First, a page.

Can Harden and Westbrook co-exist and win on the Clippers?

Quinn Harris-USA TODAY Sports
The Sporting Tribune's Mark Medina wonders if Russell Westbrook and James Harden can team up to win a title with the LA Clippers.

LOS ANGELES — Over 24 hours had passed after Russell Westbrook warmly embraced James Harden in the locker room. Over 24 hours passed after Westbrook displayed an infectious smile.

Once the LA Clippers officially announced that they acquired Harden and PJ Tucker from the Philadelphia 76ers, Westbrook displayed more seriousness and defiance on the next steps ahead.

Westbrook repeatedly stressed that “it’s going to be a process” with figuring out how the Clippers will integrate Harden along with Kawhi Leonard, Paul George, himself and a cast of dependable role players.

Naturally, that led to the most important question that will likely determine whether the Clippers have any shot at winning their first NBA championship. What will it take for Harden, Leonard, George and Westbrook to bring out the best in each other during this process?

“Give it a break. It’ll be a process,” Westbrook said following the Clippers’ 130-125 loss to the Lakers on Wednesday at Arena. “I don’t have the answer. I don’t predict the future. I don’t know what’s going to happen. I don’t know, bro. But it’s going to be a process. It’s going to be ups and downs. There are going to be good games and bad games. It’s not going to come together and mesh, and we’re going to be perfectly fine. That’s unrealistic expectations for everybody. The realistic expectations is that it’s going to be a process. I don’t have an answer for what that is.”

Westbrook’s answer didn’t just show his defiance and impatience with this reporters’ question. Westbrook offered a stark contrast to how Clippers coach Tyronn Lue and the team’s core players addressed that same topic.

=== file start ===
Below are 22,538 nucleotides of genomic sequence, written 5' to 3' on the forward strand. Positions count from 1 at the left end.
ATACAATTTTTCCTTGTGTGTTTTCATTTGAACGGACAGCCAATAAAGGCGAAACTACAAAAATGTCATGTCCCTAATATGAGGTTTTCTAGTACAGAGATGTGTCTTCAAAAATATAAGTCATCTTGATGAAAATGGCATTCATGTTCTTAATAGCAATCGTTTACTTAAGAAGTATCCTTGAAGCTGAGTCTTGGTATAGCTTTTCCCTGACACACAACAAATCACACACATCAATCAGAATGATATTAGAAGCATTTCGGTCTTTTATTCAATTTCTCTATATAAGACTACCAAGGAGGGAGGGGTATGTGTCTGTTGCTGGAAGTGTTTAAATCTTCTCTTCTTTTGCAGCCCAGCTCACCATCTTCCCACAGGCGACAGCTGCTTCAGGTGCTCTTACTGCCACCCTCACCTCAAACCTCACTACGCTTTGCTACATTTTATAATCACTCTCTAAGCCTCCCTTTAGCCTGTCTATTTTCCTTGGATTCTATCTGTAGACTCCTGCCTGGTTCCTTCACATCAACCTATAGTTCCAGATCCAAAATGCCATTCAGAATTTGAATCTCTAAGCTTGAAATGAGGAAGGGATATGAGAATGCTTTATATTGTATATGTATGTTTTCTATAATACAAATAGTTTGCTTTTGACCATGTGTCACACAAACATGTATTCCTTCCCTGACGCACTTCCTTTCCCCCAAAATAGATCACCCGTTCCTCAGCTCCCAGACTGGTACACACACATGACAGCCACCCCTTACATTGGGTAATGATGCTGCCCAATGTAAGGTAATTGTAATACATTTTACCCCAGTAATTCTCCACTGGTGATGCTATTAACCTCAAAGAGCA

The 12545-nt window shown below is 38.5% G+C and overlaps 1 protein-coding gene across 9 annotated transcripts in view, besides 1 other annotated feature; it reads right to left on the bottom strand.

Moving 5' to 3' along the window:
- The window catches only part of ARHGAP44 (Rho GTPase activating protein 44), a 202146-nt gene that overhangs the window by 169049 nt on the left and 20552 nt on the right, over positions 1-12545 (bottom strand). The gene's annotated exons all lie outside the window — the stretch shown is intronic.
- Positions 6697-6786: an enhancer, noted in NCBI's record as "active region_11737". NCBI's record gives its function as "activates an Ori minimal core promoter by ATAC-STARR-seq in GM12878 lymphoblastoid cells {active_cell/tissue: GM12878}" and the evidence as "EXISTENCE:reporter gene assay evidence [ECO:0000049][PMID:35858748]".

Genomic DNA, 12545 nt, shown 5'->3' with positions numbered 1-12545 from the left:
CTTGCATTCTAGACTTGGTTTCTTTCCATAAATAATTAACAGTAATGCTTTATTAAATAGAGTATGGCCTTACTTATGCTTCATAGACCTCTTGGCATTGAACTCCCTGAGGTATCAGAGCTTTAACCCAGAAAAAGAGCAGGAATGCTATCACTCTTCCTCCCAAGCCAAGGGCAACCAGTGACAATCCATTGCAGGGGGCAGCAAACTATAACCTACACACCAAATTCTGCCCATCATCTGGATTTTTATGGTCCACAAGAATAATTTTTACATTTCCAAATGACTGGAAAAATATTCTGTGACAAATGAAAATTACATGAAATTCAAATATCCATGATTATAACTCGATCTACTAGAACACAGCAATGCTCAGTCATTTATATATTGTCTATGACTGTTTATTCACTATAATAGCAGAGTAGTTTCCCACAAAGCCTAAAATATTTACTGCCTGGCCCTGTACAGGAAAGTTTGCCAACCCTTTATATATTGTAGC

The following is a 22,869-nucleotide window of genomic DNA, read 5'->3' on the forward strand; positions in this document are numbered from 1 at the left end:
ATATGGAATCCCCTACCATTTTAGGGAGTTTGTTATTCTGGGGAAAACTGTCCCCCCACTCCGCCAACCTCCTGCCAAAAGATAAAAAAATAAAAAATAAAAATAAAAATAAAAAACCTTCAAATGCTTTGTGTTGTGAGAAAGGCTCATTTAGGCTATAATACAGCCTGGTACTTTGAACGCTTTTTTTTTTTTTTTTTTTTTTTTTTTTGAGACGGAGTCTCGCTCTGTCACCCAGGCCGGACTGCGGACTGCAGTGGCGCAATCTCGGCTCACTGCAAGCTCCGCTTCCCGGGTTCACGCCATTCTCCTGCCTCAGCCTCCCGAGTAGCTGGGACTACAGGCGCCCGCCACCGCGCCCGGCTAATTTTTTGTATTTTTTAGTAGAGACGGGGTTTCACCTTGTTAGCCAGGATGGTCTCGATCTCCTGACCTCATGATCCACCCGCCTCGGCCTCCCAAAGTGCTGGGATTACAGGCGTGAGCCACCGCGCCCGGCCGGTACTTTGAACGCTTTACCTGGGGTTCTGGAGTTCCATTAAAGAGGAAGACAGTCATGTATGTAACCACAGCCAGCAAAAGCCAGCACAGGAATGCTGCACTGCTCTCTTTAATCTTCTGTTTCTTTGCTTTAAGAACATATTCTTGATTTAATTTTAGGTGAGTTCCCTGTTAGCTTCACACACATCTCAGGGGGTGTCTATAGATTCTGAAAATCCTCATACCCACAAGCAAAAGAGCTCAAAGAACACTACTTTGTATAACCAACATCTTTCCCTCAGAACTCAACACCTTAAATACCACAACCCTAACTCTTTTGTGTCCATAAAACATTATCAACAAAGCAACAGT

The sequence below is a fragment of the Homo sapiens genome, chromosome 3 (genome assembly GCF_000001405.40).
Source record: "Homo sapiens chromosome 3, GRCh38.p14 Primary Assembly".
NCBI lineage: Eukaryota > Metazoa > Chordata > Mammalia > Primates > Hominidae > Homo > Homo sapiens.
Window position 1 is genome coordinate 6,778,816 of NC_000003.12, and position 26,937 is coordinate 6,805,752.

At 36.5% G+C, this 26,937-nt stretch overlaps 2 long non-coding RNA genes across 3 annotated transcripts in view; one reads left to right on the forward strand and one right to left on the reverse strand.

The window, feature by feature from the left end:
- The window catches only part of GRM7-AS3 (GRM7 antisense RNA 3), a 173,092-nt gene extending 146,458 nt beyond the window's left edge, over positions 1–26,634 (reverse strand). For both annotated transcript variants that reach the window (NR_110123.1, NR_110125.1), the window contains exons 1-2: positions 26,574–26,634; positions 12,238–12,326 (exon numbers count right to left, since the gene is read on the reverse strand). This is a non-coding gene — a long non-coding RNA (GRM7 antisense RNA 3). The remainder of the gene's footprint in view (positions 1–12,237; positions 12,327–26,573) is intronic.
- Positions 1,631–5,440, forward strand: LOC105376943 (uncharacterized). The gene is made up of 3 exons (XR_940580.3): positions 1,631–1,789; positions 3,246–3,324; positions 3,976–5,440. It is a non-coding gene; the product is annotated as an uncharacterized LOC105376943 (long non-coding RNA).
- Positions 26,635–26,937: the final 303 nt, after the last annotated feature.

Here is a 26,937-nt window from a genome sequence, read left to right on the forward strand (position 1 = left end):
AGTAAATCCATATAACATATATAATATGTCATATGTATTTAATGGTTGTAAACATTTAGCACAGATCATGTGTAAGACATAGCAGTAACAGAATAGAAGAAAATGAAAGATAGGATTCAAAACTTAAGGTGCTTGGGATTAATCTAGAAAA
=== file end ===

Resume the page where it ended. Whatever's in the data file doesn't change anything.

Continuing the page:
All parties preached patience as well. But Lue, Leonard, George and Tucker all individually brought up the word “sacrifice.” Lue will plan to spend the Clippers’ next few days of practices before Monday’s game in New York to talk with his core players to add more definition to that word. But generally, Lue already said that involves shots and minutes. Though Lue has not yet committed to a starting lineup, here’s a safe bet that Harden’s arrival will most directly impact Westbrook.

The reasons? Well, Leonard and George are the Clippers’ cornerstone players and aren’t losing their spot in the starting lineup. Though Harden’s arrival will lead to the Clippers’ stars assuming fewer ball-handling duties, Leonard and George have thrived in the past with scoring off-the-ball amid improved spacing and a reduced workload. As shown during his time with 1 ½ seasons with the Lakers, however, Westbrook looked more uncomfortable playing off the ball.

“I’m going to figure it out. I’m going to compete every night and do my part,” Westbrook said. “I can’t control what other people do. How it meshes, I don’t really know. I don’t have that answer. I’ll try my hardest to make it as comfortable for everybody like I’ve done since I’ve been here. That’s all I can do. After that, I don’t know what else I can do.”

It doesn’t seem likely Westbrook will experience the turbulence that the did with the Lakers once again. Though he bore blame with his inconsistent shooting, costly turnovers and defensive mistakes, Westbrook also played as both a starter and reserve on a roster featuring James and Davis nursing overlapping injuries without much shooting and defensive depth. Even with the Clippers trading Nicolas Batum, Marcus Morris Sr. and Robert Covington, the Clippers still have quality shooters (Norman Powell, Terance Mann) and defenders (Mann, Tucker, Ivica Zubac) to shield Westbrook’s weaknesses.

Westbrook appears more revitalized with the Clippers. He has expressed gratitude for Lue and his teammates to encourage him to play aggressively at his pace. It’s not a coincidence that he has embraced a bigger defensive role, saying, “I can help impact winning by defending pretty much any position.”